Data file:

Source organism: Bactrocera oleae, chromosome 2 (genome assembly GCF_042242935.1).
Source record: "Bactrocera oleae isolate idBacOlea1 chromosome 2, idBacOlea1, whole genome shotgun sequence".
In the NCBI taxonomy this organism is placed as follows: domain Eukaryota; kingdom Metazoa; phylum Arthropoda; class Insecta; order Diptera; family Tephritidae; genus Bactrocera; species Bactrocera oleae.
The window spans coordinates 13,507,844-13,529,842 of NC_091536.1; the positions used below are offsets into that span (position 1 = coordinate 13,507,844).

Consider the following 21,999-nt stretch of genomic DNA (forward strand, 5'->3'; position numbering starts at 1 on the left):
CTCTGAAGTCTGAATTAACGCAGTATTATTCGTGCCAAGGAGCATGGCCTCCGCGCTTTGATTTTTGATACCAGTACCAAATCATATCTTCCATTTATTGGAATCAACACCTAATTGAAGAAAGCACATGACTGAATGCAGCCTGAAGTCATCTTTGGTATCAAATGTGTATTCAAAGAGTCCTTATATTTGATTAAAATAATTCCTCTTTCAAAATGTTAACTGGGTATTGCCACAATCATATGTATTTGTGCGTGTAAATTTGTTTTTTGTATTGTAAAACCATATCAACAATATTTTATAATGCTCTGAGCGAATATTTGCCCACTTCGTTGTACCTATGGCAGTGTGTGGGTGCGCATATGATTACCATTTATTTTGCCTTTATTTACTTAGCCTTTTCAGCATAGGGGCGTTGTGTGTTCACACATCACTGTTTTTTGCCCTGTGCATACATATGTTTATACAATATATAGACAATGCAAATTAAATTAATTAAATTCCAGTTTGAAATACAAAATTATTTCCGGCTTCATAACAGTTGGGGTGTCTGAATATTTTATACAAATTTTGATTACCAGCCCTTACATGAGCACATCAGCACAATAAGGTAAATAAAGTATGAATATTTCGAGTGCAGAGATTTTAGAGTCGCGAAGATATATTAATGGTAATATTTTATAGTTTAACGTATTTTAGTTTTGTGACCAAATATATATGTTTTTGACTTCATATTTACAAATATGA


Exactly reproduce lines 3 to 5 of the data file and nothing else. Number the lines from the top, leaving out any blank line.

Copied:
In the NCBI taxonomy this organism is placed as follows: domain Eukaryota; kingdom Metazoa; phylum Arthropoda; class Insecta; order Diptera; family Tephritidae; genus Bactrocera; species Bactrocera oleae.
The window spans coordinates 13,507,844-13,529,842 of NC_091536.1; the positions used below are offsets into that span (position 1 = coordinate 13,507,844).

Consider the following 21,999-nt stretch of genomic DNA (forward strand, 5'->3'; position numbering starts at 1 on the left):